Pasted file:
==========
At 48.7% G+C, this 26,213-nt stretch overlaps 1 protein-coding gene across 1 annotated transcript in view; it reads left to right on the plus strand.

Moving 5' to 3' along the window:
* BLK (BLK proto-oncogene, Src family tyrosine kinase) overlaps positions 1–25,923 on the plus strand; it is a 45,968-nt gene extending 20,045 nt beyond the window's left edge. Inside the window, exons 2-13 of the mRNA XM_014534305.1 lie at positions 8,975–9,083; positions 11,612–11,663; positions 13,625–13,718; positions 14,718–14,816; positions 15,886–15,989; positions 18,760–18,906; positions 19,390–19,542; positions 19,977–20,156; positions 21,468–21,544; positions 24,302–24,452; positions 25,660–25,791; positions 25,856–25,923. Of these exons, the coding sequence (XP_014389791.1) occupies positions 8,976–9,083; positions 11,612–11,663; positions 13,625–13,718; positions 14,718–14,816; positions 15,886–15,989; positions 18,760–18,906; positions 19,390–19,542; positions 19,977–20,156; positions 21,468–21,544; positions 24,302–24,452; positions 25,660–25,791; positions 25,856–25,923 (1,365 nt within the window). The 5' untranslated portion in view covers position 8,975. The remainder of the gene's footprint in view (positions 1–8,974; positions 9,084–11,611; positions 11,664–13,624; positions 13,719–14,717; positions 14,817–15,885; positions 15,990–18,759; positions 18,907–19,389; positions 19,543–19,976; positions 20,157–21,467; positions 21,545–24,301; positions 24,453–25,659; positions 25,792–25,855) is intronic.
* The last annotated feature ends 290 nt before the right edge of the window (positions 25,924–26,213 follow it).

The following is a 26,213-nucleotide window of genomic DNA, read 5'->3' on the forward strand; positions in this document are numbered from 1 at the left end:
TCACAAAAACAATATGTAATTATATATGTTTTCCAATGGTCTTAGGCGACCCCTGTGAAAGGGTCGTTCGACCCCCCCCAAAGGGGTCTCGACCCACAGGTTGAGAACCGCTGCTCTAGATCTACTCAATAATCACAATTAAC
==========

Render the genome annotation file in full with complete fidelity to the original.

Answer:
At 48.7% G+C, this 26,213-nt stretch overlaps 1 protein-coding gene across 1 annotated transcript in view; it reads left to right on the plus strand.

Moving 5' to 3' along the window:
* BLK (BLK proto-oncogene, Src family tyrosine kinase) overlaps positions 1–25,923 on the plus strand; it is a 45,968-nt gene extending 20,045 nt beyond the window's left edge. Inside the window, exons 2-13 of the mRNA XM_014534305.1 lie at positions 8,975–9,083; positions 11,612–11,663; positions 13,625–13,718; positions 14,718–14,816; positions 15,886–15,989; positions 18,760–18,906; positions 19,390–19,542; positions 19,977–20,156; positions 21,468–21,544; positions 24,302–24,452; positions 25,660–25,791; positions 25,856–25,923. Of these exons, the coding sequence (XP_014389791.1) occupies positions 8,976–9,083; positions 11,612–11,663; positions 13,625–13,718; positions 14,718–14,816; positions 15,886–15,989; positions 18,760–18,906; positions 19,390–19,542; positions 19,977–20,156; positions 21,468–21,544; positions 24,302–24,452; positions 25,660–25,791; positions 25,856–25,923 (1,365 nt within the window). The 5' untranslated portion in view covers position 8,975. The remainder of the gene's footprint in view (positions 1–8,974; positions 9,084–11,611; positions 11,664–13,624; positions 13,719–14,717; positions 14,817–15,885; positions 15,990–18,759; positions 18,907–19,389; positions 19,543–19,976; positions 20,157–21,467; positions 21,545–24,301; positions 24,453–25,659; positions 25,792–25,855) is intronic.
* The last annotated feature ends 290 nt before the right edge of the window (positions 25,924–26,213 follow it).

The following is a 26,213-nucleotide window of genomic DNA, read 5'->3' on the forward strand; positions in this document are numbered from 1 at the left end:
TCACAAAAACAATATGTAATTATATATGTTTTCCAATGGTCTTAGGCGACCCCTGTGAAAGGGTCGTTCGACCCCCCCCAAAGGGGTCTCGACCCACAGGTTGAGAACCGCTGCTCTAGATCTACTCAATAATCACAATTAAC